Do you need St. Joseph to be your real estate agent?

Roger and I have a beautiful home on the market in Uniontown, Maryland, but the future satisfied owners of this house have not yet appeared.  Roger’s mother gave us a St. Joseph statue to bury, upside down, in the back yard.  Upside down?

In our latest podcast, Jeremy and I disagreed about the upside down practice.  He acknowledged that there is a huge following of the St. Joseph real estate tradition, with actual home sale kits, but upside down?

I did a little research into this issue.  First, there’s the 2003 best-selling resource by Stephen J. Binz,  St. Joseph, My Real Estate Agent.  This is no crackpot publication.  While it has a humorous tone, Binz is a theologian and counselor in Louisiana, with over 20 scholarly publications to his name.

And the home sales kit itself is available on respectable websites, like Catholic Supply, Inc. of St. Louis.   While I couldn’t determine the religious origin of, the website has testimonials from hundreds of successful home sellers.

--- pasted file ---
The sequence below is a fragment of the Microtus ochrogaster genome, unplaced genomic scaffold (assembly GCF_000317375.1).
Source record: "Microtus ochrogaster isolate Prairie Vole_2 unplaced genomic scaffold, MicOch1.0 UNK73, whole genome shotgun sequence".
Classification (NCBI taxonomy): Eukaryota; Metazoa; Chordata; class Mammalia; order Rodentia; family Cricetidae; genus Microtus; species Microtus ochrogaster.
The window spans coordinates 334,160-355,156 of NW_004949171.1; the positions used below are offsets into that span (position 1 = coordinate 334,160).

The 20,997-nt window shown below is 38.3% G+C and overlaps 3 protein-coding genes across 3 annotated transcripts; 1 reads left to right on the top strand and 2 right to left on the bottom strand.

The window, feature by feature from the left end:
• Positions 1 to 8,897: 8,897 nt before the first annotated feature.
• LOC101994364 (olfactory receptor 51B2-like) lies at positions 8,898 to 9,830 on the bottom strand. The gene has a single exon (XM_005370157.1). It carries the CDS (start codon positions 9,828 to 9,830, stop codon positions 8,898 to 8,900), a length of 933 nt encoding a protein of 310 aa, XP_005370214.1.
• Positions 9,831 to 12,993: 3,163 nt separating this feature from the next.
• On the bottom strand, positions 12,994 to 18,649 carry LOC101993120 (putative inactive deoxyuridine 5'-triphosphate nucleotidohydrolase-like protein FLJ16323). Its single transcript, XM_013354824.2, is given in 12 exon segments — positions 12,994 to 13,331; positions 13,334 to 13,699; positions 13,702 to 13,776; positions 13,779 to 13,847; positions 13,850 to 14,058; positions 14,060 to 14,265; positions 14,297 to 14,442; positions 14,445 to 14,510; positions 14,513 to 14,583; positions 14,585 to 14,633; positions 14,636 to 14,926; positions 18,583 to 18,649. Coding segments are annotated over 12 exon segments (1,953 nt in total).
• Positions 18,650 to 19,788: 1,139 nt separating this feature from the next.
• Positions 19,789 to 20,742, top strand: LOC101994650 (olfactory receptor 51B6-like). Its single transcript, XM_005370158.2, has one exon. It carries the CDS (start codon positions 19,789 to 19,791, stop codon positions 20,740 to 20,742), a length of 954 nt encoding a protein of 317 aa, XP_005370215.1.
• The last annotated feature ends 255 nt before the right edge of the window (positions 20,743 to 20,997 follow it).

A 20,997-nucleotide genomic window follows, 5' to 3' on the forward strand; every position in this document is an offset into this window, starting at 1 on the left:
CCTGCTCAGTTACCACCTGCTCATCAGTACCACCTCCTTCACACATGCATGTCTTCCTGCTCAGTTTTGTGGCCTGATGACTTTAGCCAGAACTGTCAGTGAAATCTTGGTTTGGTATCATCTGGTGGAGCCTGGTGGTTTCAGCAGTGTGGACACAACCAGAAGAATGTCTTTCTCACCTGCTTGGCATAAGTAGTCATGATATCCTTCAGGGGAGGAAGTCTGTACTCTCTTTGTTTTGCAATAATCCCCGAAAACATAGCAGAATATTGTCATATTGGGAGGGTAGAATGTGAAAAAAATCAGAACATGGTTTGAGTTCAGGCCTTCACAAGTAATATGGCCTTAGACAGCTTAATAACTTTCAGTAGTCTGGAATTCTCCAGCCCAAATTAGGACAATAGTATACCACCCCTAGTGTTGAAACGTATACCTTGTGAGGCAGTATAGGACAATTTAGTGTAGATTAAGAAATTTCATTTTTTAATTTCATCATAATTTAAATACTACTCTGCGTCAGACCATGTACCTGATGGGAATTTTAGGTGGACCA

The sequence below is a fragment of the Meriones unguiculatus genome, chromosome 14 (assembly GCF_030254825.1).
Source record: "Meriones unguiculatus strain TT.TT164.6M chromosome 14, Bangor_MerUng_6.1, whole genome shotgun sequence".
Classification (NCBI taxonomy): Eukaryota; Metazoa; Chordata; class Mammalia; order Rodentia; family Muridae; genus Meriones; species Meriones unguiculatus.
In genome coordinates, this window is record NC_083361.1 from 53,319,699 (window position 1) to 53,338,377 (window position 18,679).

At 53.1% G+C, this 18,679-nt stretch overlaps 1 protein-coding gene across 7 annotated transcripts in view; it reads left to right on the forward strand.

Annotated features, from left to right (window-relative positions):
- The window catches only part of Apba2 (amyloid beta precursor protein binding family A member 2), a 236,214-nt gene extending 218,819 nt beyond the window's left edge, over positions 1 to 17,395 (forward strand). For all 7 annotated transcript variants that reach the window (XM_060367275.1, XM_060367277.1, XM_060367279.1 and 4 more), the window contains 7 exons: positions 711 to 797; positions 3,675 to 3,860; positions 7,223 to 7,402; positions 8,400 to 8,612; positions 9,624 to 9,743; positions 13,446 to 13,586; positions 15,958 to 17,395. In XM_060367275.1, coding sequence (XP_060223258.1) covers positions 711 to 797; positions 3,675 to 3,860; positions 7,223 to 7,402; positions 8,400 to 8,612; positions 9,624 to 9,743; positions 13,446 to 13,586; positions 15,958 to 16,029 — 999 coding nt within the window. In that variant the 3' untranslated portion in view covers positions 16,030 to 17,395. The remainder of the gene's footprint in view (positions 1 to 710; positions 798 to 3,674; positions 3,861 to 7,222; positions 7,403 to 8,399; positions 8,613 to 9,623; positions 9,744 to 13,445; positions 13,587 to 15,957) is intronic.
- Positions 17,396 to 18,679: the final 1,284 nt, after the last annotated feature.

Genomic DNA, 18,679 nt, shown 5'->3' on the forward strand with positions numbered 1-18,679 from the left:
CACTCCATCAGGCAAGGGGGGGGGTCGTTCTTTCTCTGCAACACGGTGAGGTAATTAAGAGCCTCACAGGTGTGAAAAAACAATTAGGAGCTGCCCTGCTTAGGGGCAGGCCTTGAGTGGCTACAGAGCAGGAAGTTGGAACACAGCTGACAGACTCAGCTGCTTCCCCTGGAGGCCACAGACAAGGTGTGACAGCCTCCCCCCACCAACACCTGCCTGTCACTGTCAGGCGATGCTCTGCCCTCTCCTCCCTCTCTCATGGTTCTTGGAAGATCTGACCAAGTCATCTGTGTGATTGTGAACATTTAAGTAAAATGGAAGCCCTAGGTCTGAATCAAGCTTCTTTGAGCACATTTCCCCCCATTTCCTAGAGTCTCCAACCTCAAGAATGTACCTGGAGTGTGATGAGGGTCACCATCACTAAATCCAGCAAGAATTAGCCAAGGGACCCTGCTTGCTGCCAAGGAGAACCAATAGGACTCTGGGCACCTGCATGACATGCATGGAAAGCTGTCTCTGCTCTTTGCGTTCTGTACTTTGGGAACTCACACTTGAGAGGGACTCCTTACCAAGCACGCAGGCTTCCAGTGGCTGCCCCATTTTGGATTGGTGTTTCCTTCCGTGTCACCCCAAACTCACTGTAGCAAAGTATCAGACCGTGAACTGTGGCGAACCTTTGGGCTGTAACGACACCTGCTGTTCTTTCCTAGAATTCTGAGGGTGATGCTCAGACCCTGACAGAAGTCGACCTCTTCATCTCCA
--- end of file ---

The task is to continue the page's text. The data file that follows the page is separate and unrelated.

To be clear, the prayer aspect of the ritual is the most powerful part of the sales technique.  The has the complete 9-day novena.

The origin of the St. Joseph home-selling tradition is said to have begin with St. Theresa of Avila in (1515-1582), who prayed to St. Joseph (the patron saint of the family and household needs) for more land for Christian converts and encouraged her Discalced Carmelite nuns to bury St. Joseph medals in the ground as a symbol of their devotion.

According to The Straight Dope, he is buried upside down and facing away from the house if you are burying in the front yard and right side up toward the house in the back yard.  Other websites encourage upside down exclusively.

Our house has a beautiful new coat of paint, and if that doesn’t bring a buyer, I’m ready for a little St. Joseph help.

One comment on “Do you need St. Joseph to be your real estate agent?

  1. Jeremy says:

    To be clear… I have only read the one article on this practice. Natalie insisted that the article included directions to bury him upside down. It had nothing about that at all:)

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